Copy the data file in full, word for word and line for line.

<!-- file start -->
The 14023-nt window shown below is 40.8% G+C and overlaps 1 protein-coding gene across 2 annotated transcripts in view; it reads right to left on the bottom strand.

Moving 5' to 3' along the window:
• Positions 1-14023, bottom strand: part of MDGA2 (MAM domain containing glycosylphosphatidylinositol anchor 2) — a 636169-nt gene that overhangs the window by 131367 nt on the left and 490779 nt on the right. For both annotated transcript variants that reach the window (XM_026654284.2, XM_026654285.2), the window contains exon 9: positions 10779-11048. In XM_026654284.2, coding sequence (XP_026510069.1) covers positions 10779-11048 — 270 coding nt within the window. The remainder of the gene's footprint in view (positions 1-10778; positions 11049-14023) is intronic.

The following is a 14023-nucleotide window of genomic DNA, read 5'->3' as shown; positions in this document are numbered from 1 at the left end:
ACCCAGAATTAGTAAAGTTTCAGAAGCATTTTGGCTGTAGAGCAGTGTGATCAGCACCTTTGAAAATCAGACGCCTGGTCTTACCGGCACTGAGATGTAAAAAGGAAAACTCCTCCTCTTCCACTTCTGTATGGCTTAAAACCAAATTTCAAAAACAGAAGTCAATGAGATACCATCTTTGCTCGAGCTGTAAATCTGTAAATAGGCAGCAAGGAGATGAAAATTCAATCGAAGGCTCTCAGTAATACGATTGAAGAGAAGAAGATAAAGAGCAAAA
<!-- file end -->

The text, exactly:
The 14023-nt window shown below is 40.8% G+C and overlaps 1 protein-coding gene across 2 annotated transcripts in view; it reads right to left on the bottom strand.

Moving 5' to 3' along the window:
• Positions 1-14023, bottom strand: part of MDGA2 (MAM domain containing glycosylphosphatidylinositol anchor 2) — a 636169-nt gene that overhangs the window by 131367 nt on the left and 490779 nt on the right. For both annotated transcript variants that reach the window (XM_026654284.2, XM_026654285.2), the window contains exon 9: positions 10779-11048. In XM_026654284.2, coding sequence (XP_026510069.1) covers positions 10779-11048 — 270 coding nt within the window. The remainder of the gene's footprint in view (positions 1-10778; positions 11049-14023) is intronic.

The following is a 14023-nucleotide window of genomic DNA, read 5'->3' as shown; positions in this document are numbered from 1 at the left end:
ACCCAGAATTAGTAAAGTTTCAGAAGCATTTTGGCTGTAGAGCAGTGTGATCAGCACCTTTGAAAATCAGACGCCTGGTCTTACCGGCACTGAGATGTAAAAAGGAAAACTCCTCCTCTTCCACTTCTGTATGGCTTAAAACCAAATTTCAAAAACAGAAGTCAATGAGATACCATCTTTGCTCGAGCTGTAAATCTGTAAATAGGCAGCAAGGAGATGAAAATTCAATCGAAGGCTCTCAGTAATACGATTGAAGAGAAGAAGATAAAGAGCAAAA